Nicodemus the Righteous

The holy and righteous Nicodemus was a Pharisee who came to hear the Lord by night. After the Crucifixion, he acted as one of the Holy Myrrh-bearers. Because of this, he is commemorated on the Sunday of Myrrh-bearing Women, two weeks after Pascha. In the Gospel of John, he appears three times. The first is the aforementioned encounter, where he visits Jesus in the dead of the night (in order to avoid persecution by the Sanhedrin, the Jewish temple leaders, of which he was a member) to listen to his teachings (John 3:1-21). This meeting, a poignant scene in the Gospel, is where Jesus tells Nicodemus that one must be “born again” in order to enter into the Kingdom of God. The second appearance is in John 7:45-51, where he states the law concerning the arrest of Jesus at the Feast of Booths. Finally, his last appearance is after the Crucifixion where he assists the Noble Joseph in recovering Jesus’ body and preparing it for burial (John 19:39-42).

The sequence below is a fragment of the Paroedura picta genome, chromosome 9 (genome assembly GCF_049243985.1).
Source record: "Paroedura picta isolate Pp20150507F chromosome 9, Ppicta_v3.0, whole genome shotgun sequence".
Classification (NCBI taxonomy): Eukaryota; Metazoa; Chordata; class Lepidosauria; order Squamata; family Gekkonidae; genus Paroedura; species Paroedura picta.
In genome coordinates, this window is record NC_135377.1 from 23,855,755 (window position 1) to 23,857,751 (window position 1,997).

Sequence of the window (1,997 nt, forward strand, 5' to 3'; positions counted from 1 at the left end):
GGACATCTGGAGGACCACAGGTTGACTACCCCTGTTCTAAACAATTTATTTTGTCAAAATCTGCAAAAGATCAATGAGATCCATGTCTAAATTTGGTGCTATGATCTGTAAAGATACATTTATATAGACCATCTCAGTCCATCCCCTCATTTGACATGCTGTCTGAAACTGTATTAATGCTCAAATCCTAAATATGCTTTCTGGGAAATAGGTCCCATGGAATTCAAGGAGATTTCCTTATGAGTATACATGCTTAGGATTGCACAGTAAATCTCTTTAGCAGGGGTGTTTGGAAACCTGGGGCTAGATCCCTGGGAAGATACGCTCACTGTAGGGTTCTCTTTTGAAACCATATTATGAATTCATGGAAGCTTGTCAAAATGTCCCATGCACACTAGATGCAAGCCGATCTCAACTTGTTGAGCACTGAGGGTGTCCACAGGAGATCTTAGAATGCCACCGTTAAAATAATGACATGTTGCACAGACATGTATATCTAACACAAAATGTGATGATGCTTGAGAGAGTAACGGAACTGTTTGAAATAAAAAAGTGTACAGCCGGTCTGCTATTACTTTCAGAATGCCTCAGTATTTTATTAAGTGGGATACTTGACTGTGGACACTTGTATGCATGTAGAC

Not much is known outside of John’s Gospel regarding the life of St. Nicodemus after the Resurrection. Church tradition states that he was possibly martyred sometime during the 1st Century AD.

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St. Ephraim the Syrian: If He was not flesh . . . And if He was not God . . .

The facts themselves bear witness and his divine acts of power teach those who doubt that he is true God, and his sufferings show that he is true man. And if those who are feeble in understanding are not fully assured, they will pay the penalty on his dread day. Continue reading